Andy and I prided ourselves on being the first tailgaters awake and governing the fraternity porches that entire season, and I'll never regret the hours of sleep we lost doing so. There was something magical about that pre-pre game, when we were alone in the strange quiet of the early morning, waiting for the other hardcore tailgaters to arrive prior to 8:00 a.m., knowing that in a matter of hours tens of thousands of people would be flooding State Street through a parade of deafening music, red solo cups, and Greek debauchery. But there was never anything like that first game: there's something strangely magical about The Possible on the eve of a brand new college football season. And the 2007 Michigan Football season, make no mistake, was supposed to be a magical one for our Wolverines. Michigan had went 11-0 heading into The Game the previous season during my freshman year, and perhaps but for a bone-headed personal foul call late in the Fourth Quarter, could have been on its way to the National Championship. Michigan returned its stars on offense, including Chad Henne, Mario Manningham, and Mike Hart - who, by the way, appeared on the Sports Illustrated cover of the college football preseason edition only days earlier. In other words, losing on this particular day seemed unfathomable.

9:30 a.m.
 If Southern tailgates are known for their tradition and class, Big Ten tailgates are known for their binge-drinking atmosphere. Especially as the season meanders into late October and early November, the frigid temperatures force Northern schools to play almost exclusively day games throughout much of the college football season. At Michigan and a majority of Big Ten schools, this means a solid portion of the games are noon kickoffs. On Greek Row on Ann Arbor's state street, these noon tailgates are taken as a sort of challenge, if you will, to consume the most amount of alcohol in such a short tailgating time frame.  And that's sort of how most of my tailgating days at Michigan went.

My fraternity that year partnered with the Delta Gamma sorority for tailgates, and I knew many of the girls as me and a couple other buddies worked in the DG kitchen as bus boy's (see: slaves) that year. The sororities are notoriously late-arriving to tailgates, but State Street on a Football Saturday is truly a beautiful thing once the sororities converge en masse to the various fraternity houses. It's then that the party really starts: the drinking games, the speakers blaring into the streets, the dancing on ledges. The entire scene is a remarkable portrait of the joy of late youth - that burdenless, liberated, carefree time that is so fleeting. And those select Saturday's from that Fall were some of the most purely fun days of my life, days that just can never be recreated.

12:00 Noon
Prior to the arrival of Rich Rodriguez to Ann Arbor, students were still very much concerned with actually making it to football games, albeit sometimes well after kickoff. Though I hated the prospect of leaving the tailgate, I still prided myself as a devout Michigan fan, and somehow managed to stumble my way over to the Big House every Saturday. I remember feeling very hot as I finally found my seats in the student section, as the last vestiges of a Michigan summer were in full display. I think I remember that moment because it so highlights my disbelief that an actual game - a competitive one - was about to unfold.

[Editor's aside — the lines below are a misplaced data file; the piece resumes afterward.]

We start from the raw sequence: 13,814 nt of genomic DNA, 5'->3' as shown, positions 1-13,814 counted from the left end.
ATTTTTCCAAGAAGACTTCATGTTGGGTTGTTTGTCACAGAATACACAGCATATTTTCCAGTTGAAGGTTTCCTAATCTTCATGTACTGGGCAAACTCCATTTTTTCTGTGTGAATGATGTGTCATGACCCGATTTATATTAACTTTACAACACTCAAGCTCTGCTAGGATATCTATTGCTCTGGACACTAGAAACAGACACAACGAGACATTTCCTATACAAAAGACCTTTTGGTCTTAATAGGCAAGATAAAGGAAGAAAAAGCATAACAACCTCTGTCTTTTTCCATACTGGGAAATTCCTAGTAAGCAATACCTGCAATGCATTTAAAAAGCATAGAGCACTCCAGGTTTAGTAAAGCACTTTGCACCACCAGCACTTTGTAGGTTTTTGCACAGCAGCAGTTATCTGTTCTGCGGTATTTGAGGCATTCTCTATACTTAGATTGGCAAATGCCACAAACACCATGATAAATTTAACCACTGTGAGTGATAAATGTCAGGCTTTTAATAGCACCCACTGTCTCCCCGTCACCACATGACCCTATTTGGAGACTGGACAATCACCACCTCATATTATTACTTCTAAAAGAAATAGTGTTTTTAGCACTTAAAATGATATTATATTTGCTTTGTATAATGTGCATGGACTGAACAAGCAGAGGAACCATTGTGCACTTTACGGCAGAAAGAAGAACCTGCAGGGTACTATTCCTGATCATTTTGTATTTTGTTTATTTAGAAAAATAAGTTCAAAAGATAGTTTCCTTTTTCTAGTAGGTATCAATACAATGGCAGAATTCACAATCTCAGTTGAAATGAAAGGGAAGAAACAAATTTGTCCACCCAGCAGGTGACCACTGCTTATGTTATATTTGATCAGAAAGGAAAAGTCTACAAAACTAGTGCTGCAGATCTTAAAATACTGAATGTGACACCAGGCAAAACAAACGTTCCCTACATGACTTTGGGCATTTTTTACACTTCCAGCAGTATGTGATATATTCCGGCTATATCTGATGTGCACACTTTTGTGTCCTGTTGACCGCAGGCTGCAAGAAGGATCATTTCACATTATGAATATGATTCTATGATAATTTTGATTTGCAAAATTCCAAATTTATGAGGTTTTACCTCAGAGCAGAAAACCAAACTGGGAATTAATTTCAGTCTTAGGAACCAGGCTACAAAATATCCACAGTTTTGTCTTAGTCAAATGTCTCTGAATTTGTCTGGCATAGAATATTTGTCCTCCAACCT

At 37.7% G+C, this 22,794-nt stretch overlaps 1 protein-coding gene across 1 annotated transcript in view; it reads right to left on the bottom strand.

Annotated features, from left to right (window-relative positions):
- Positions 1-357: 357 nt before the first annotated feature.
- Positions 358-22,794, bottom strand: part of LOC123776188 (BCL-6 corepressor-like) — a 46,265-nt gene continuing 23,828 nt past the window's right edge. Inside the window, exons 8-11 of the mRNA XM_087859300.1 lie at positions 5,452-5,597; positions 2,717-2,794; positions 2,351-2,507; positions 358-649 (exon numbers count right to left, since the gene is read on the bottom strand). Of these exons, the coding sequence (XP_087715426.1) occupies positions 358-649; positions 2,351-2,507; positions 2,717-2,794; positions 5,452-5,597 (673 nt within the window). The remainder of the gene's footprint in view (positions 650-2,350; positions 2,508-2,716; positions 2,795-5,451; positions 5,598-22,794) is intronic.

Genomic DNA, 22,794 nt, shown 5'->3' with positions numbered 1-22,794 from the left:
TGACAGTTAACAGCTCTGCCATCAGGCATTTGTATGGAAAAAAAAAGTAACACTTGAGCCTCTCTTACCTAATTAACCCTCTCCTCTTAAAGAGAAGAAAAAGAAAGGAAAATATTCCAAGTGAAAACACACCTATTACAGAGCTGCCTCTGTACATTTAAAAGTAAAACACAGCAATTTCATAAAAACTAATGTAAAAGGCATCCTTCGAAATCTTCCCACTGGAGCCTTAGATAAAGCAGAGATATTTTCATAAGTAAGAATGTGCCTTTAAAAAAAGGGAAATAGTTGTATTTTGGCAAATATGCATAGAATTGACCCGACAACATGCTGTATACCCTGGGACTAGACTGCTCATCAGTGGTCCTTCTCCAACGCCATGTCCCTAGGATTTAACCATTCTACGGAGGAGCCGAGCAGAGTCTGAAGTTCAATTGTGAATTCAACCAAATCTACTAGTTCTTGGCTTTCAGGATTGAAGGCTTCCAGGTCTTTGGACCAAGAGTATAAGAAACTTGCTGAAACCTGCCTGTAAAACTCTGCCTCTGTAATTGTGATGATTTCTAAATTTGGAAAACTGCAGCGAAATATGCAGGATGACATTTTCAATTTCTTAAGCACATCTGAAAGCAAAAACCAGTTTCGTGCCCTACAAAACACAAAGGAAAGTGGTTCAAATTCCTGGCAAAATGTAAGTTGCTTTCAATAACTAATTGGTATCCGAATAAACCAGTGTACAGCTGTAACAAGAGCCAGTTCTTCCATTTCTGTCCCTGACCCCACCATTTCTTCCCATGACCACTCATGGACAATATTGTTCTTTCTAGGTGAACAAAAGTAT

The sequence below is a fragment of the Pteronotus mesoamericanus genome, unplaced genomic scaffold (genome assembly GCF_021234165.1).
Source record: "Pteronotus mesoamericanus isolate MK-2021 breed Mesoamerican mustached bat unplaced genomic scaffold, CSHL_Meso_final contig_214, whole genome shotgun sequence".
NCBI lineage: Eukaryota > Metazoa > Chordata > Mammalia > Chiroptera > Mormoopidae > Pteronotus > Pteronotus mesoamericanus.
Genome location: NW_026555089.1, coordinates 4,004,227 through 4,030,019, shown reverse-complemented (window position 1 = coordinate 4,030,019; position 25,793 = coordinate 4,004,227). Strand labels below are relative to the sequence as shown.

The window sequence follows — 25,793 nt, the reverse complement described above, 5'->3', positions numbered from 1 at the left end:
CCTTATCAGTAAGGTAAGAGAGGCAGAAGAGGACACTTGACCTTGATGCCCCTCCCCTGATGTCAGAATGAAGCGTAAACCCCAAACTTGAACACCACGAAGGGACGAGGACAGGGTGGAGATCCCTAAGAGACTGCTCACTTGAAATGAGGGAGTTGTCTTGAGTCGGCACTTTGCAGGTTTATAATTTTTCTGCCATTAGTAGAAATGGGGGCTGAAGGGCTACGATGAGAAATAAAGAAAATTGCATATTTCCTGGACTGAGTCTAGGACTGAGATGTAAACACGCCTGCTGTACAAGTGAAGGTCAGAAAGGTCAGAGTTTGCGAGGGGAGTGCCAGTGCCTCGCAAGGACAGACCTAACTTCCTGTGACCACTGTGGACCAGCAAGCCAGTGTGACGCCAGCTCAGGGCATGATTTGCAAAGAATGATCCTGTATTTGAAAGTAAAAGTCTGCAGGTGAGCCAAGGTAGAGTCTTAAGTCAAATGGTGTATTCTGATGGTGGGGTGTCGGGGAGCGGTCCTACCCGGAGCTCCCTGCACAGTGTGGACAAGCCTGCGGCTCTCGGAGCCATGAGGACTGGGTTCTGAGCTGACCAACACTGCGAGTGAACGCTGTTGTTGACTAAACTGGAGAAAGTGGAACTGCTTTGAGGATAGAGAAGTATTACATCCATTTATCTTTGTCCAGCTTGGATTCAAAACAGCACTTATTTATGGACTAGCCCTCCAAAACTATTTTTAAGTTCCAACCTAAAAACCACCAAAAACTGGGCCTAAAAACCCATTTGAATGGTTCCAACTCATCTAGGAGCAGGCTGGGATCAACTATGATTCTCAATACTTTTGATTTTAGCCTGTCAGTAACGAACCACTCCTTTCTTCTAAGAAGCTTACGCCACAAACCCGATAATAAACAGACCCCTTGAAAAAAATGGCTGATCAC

It's funny, too, that I remember that pre-kickoff moment, because I don't remember much of the game at all. Whether that is a result of the countless beers and jello shouts I had consumed in the previous four hours or the result of a long, long subconscious purge of the memory from my brain, I am not entirely sure - probably a little of both. But I remember knowing before all of the other students in the student section that we were going to lose. I was, after all, more experienced in this Michigan football thing than most of the other students, many of whom hailed from different states and were not lifelong fans, and as I was a more seasoned Michigan fan, I was naturally a pessimist when it came to my team. And then Appalachian State blocked the field goal, and Michigan Football as I had known it was never the same. I was never really the same.

I grew up thinking that 10 win seasons were a way of life. Though I didn't know it at the time, Appalachian State taught me a lot about life - about how things change, even things you think are fixed in place.

I don't assume things anymore. Not in football, not in life. 

4:00 p.m. - ?

As any Michigan football fan who came of age in the nineties, I grew up spoiled by gridiron success. And like many of my peers in that demographic, I had grown quite unsatisfied with what was known as "Lloyd-Ball" - characterized by Lloyd Carr's ultraconservative style of play - in the early aughts as The Rise of Jim Tressel was underway in Columbus. September 1, 2007 was the death knell for Lloyd Carr. Needing a primary scapegoat after the game, I drunkenly took to social media to express my disgust with Carr's waning coaching abilities. At some point that year I even changed my Facebook profile pic to a picture of LSU's Les Miles, advocating for Miles - who had Michigan roots - to return home to Ann Arbor and lead us back to glory (I even got a request from the LSU student newspaper for an interview about Miles' potential return to Michigan). But as most Michigan fans learned in the confusing hours after that game, social media was not a place I wanted to be that day; Michigan State fans were brutal as they basked in the schadenfreude, and I soon discovered that other football games would not be a distraction either, as not a one broadcast could be found that wasn't working in an Appalachian State highlight at some point. If the reality of the loss hadn't yet set in, it was in this way - browsing social media, and flipping through the sports networks on television - that the gravity of our loss sunk in. So a full scale media blackout was my only recourse, and I don't think I was alone amongst Michigan fans in being eager to get back to classes that week.